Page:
Then it will only take us a week or two to find where all of our neatly organized stuff is!

Sunday, February 14, 2010

I wanna be a spokes pig!

When our big old Red Wattle boar Samson died last fall, we lost our "official" spokes pig.
Samson loved to have his back scratched and would beg for treats and he was very gentle. His role as spokes pig for the Red Wattles on our farm will be hard to fill, but we need a new spokes pig.
This is Petunia. She is the friendliest of all our sows. She likes to have her back scratched and she likes a nice dog biscuit treat or an egg now and then. She is very curious and a really good mother.
She wants to be our new spokes pig.
So if you come out to visit the farm stop by and visit a spell with Petunia. Get to know our gentla giants the Red Wattle hogs and don't forget the dog biscuits!

Saturday, February 13, 2010

We spoke - they finally listened

No more NAIS:

An email from the ALBC states: "On February 5, 2010, the USDA announced it will abandon efforts to implement a National Animal Identification Program to track livestock. "

According to an offical news release from the USDA:
"On February 5, 2010, USDA announced a new, flexible framework for animal disease traceability in the United States.

The framework will provide the basic tenets of an improved animal disease traceability capability in the United States. USDA’s efforts will:

Only apply to animals moved in interstate commerce;

Be administered by the States and Tribal Nations to provide more flexibility;

Encourage the use of lower-cost technology; and

Be implemented transparently through federal regulations and the full rulemaking process.

USDA is committed to working in partnership with States, Tribal Nations and industry in the coming months to address many of the details of this framework, and is establishing a Secretary's Advisory Committee on Animal Health to address specific issues, such as confidentiality and liability."

Tuesday, February 9, 2010

Neither rain, nor sleet, nor snow will stay these farmers from their appointed rounds

This is Brian running water for the "Louisiana" hogs. We haul water to the hog pastures using the tractor bucket and two 55 gallon plastic barrels. Brian's plumbed the barrels with faucets and hoses to make it easier, but on days like today it is cold and windy and wet.
Praying for an early spring, yep praying for an early spring...

Saturday, February 6, 2010

Barn Report

It's really starting to take shape. No more "Post Henge".
Brian has the skeleton of the roof up and one side covered in native wood siding. The logs you can see in the foreground will become the balance of the siding and the dividers for stalls and a feed/tack room. These logs are salvaged from trees the "near miss" tornado took down last summer.
Now it just has to quit snowing so the sawmill guys can get in and out with the logs/lumber. The perfect day would be cold, no snow with the ground frozen so their big truck won't sink and make ruts. The weather man says that probably won't happen this week, but he's never right. So here's hoping and praying for perfect "logging" weather.

10 more days. . .

Until Peaches can come out of her cast. That is as long as she doesn't chew through it again. We have had her back to the vet 7 times now to have the set redone because she licks and chews at it.
I can't blame her. If you have ever had a cast you know that it itches in there!

But the vet said she can have the cast off in 10 days. Then it will just be a matter of getting the cut to complete it's healing.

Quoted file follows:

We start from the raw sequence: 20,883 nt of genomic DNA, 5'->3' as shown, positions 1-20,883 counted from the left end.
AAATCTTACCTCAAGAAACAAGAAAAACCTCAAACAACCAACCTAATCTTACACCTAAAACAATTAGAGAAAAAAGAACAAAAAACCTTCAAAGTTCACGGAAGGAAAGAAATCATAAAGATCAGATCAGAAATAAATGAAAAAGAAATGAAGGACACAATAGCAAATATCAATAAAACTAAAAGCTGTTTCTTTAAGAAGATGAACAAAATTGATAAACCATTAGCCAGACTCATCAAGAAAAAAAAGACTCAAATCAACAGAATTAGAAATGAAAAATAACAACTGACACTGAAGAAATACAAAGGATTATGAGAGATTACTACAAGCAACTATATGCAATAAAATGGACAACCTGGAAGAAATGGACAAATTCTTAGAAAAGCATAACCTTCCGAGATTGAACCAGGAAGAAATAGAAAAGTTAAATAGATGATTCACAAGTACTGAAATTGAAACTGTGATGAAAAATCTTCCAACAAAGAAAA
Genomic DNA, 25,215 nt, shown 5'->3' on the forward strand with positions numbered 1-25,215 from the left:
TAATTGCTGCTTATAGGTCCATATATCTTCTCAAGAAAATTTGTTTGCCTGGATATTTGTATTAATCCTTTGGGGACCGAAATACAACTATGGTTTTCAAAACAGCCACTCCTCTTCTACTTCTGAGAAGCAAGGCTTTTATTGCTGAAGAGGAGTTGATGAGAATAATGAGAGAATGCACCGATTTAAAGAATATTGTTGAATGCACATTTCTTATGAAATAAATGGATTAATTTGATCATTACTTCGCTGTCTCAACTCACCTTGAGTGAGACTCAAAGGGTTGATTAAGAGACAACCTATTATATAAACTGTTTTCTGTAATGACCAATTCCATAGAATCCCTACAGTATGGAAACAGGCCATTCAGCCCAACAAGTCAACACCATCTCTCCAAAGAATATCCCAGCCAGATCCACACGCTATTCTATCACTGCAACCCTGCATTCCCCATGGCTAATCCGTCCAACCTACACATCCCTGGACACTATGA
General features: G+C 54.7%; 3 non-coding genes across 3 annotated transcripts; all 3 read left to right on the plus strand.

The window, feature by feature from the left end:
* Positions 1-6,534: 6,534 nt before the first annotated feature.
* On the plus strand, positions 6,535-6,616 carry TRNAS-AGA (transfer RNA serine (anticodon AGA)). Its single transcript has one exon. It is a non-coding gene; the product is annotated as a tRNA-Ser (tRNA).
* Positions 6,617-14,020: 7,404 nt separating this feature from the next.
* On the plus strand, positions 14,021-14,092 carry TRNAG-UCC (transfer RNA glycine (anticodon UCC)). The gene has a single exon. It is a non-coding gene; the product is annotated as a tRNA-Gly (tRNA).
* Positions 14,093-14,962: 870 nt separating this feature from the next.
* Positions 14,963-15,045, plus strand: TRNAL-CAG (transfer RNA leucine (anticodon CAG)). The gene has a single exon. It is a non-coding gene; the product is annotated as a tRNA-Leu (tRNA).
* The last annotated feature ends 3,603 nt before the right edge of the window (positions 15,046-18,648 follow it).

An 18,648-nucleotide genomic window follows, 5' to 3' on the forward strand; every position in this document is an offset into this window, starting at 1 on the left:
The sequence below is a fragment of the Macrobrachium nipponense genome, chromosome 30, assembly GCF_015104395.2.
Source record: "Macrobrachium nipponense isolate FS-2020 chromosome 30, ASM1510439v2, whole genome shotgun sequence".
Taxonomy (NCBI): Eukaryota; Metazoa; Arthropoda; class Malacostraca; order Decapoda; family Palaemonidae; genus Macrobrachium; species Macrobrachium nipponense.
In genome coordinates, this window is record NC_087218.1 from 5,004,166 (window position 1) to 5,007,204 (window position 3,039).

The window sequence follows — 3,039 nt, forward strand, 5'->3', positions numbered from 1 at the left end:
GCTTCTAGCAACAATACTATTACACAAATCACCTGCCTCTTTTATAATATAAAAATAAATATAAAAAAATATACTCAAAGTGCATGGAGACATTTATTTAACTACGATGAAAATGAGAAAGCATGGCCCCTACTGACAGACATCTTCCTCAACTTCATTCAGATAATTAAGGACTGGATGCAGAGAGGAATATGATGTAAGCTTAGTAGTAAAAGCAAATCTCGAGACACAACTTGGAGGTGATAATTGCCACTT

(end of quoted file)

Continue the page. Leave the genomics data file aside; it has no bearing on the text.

Right now Peaches is sad she wants to be out playing in the snow. Everytime you look out at the garage or walk by the big garage door there  is a pair of big puppy eyes looking out just under the door and a black puppy nose sticking out sniffing hopefully .

Hang in there Peaches. It won't be long now. :)

Friday, February 5, 2010

A whirlwind tour of Illinois

So we needed a vacation. We got up early fed and watered all the animals extra well. We talked our son in law into walking the dogs. Got my son to agree to gather the eggs, put up the hens and generally keep things on an even keel and we were off to Illinois.
Why Illinois? Well because we want a milk cow and our friends at Green Acres Dairy happened to have one they would be willing to sell. They also wanted some feeder pigs from us. So we packed up the piglets and headed northwest. I forget sometimes how flat the upper 2/3rds of Indiana and Illinois are and just how barren it all seems in the dead of winter. Good thing Brian and I had much farm "stuff" to talk over on the trip. Otherwise Brian would have had to listen to me sing along to the radio!
We arrived at Green Acres Farm midmorning Keith and Donna came out and we all helped unload the piglets into their new barn home. Nice digs! Lots of straw and Freddy the herd dog really wanted to play with them! Then we got reaquainted with the three pigs we had sold them earlier in the year: Cagney, Lacey and Mad Max. They are really growing! After the pig rangling Donna invited us in to warm up.
Later we went out to meet the cows. There were black one, black and white ones, mousey gray/brown ones, red ones and golden tan ones. We found the perfect Jersey for us. She's not to big, not too young and very friendly. That last one is most important since this will be Brian's first experience with a milk cow.

After the tour of the milking mommas we headed in for lunch. Home made chili with crackers and big glasses of raw milk followed by home made blueberry buckle. Yummy!
I spent some time picking Donna and Keiths brains about marketing all natural pork to restaurants - article to follow in the Red Wattle Hog Association Newsletter - Spring edition. Then it was time to head on north to visit our friend Clyde in Rockford.
We took a detour out to see the sows who are expecting before we took off. They looked really happy in their pasture with the Piggy Palace Keith built.
Here are couple of pics of the happy pigs at Green Acres Dairy - Oh and of Keith and Donna!

And it snowed...

It snowed and it snowed and it snowed but the animals went about their day as though nothing was different than the day before. And when the day was done they went off to their warm beds for a long winter's nap.